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Public Radio's Environmental News Magazine (follow us on Google News)

Loon Crosses the Lake

Air Date: Week of

Salt Marsh Diary writer Mark Seth Lender spent more than a week following a pair of common loons in British Columbia. He got up close and personal to the loons and witnessed an intimate event.


GELLERMAN: Mark Seth Lender has a thing for loons. He’s followed, videotaped and recorded the sounds of the aquatic birds up and down the East and West Coasts. He’s seen many a loon. But on a lake in British Columbia, Mark found a pair of common loons that were decidedly uncommon.


LENDER: Loon crosses the lake. His flight call and the music of his wings linger like a trail of vapor, an invisible wake, and lands far, at some distant place. Where, only for him, someone waits.


LENDER: Daybreak. Loon, on her nest, lays her head down low, her neck an arc of infinite grace. Her beak, thick, weighty as a stone spear points an accusing finger as I draw near, an admonition that warns, and endears.

Neither stillness, nor the checkered black and white of her back meant to mimic the speckling of sun on water ruffled to silver by a breeze of air conceals from those who would harm. No matter what her fate, here she will reside to guard the precious pair of mottled eggs upon the weave of grasses she has made. That is her truth. She will abide. Day fades to black.


LENDER: Morning. Fog thickens the early light. Loon, as dark as the penumbra of the moon, is uneasy. The male, her clone to a feather comes quickly now and takes her place to reveal - one remaining egg and one brown shape formless as carpet lint till it opens its eyes!


LENDER: Afternoon. New Loon looks about, encountering the blurry world aware, without worry, no doubts. That same day stumbles across the threshold (to him a small cliff) and swims, stable as a top. The male loon, his father, approaches. He is enormous, that dreadful garnet eye fierce as a dragon, the powerful beak. Yet offers, so gently, a tiny wriggling orange worm dredged from below and First Born takes his first meal in this world.


LENDER: The great loon moves away and dips his face, searching, dipping, searching, then one quick breath and tumbles soundlessly beneath. Again night. Again, day. Another loon is born. First Born does not like it, dunks Second Born who comes up sputtering and pushed aside.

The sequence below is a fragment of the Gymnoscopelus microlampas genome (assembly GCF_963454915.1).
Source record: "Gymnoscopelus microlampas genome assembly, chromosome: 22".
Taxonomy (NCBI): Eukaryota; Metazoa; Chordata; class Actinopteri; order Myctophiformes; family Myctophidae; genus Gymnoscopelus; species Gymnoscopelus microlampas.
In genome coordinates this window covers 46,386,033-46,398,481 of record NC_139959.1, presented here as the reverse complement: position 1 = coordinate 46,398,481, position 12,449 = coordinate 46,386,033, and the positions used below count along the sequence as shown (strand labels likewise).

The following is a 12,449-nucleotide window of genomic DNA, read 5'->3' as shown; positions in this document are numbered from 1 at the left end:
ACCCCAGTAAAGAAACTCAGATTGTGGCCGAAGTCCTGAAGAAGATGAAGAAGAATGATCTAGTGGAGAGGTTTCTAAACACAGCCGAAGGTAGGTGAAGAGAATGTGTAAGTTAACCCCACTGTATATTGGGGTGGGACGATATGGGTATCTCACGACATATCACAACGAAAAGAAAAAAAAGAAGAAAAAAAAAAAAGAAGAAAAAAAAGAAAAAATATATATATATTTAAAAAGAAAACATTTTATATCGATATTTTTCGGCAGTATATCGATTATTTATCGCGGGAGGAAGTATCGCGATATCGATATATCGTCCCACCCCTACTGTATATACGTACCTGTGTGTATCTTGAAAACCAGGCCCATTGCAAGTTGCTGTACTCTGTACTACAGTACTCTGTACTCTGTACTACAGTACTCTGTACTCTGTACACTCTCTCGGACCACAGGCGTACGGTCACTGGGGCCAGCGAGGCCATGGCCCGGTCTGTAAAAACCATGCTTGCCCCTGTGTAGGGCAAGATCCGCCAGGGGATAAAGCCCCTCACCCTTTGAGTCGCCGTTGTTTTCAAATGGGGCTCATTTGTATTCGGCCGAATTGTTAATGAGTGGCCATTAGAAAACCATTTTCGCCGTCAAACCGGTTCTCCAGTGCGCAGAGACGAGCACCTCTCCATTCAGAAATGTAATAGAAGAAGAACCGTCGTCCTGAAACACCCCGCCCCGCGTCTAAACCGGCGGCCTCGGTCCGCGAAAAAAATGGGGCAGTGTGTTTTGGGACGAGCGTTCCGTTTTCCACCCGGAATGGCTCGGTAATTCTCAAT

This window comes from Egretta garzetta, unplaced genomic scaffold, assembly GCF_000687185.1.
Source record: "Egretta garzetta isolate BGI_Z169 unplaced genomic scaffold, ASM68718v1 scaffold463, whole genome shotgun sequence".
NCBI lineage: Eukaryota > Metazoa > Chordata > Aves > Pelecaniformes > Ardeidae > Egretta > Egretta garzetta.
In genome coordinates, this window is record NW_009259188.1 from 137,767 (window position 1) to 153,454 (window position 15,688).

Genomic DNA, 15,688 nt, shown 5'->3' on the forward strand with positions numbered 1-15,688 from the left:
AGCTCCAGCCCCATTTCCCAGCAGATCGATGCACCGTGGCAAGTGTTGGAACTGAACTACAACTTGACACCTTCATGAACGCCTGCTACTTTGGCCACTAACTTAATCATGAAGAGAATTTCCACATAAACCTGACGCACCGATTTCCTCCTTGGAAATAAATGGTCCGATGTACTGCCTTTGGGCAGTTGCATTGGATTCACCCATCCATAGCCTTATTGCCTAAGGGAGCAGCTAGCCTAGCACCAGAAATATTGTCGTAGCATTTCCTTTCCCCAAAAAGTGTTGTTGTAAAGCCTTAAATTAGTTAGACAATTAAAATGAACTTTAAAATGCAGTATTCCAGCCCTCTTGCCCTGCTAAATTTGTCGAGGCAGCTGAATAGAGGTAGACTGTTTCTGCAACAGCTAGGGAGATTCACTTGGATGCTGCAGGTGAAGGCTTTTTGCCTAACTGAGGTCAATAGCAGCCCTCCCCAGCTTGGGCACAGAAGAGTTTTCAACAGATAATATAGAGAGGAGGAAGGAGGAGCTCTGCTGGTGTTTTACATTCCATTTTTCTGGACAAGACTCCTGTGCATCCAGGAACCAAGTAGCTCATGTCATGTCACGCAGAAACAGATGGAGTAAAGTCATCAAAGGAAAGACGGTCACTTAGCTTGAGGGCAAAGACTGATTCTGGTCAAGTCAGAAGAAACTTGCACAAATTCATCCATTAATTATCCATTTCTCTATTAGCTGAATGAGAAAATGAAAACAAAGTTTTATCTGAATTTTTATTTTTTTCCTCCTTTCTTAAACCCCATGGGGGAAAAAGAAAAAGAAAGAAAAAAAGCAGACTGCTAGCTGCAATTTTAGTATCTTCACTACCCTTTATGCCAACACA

LENDER: But parents provide equally between, equally watch and care, allow them to hoist upon a parent’s waiting back to ride that boat of feathers and flex their new wings. Cloud, the threat of rain.


LENDER: Loons on the wizened surface of rough water coast and glide. Siblings, well fed, satisfied but keeping near, as if in anticipation. And, like a thing foretold, the jaws of the great male loon part, and he turns, and leaning down to where his offspring wait, calls, loud, the call he’s called these ten thousand years imprinting upon their minds their true, their only name.


LENDER: Distant thunder, lightning. I pull away, hurrying to the safety of dock and fastened line. About the lake smoke curls in the dying pines.


GELLERMAN: To take a gander at some of Mark Seth Lender’s loon photos, and to find out about his new book, Salt Marsh Diary, a Collection of Writings on Wildlife, head to our website LOE dot ORG. And if you have comments about our show –flock over to our facebook page: It’s PRI’s Living on Earth. And you can tweet us…on Twitter - at LivingOnEarth - that’s one word.



Back Story: Listen to a short interview with Mark Seth Lender about his fieldwork seeing loons in British Columbia.

Purchase an autographed copy of Mark Lender’s new book “Salt Marsh Diary” and some of his photos, with proceeds going to Living on Earth.

Salt Marsh Diary


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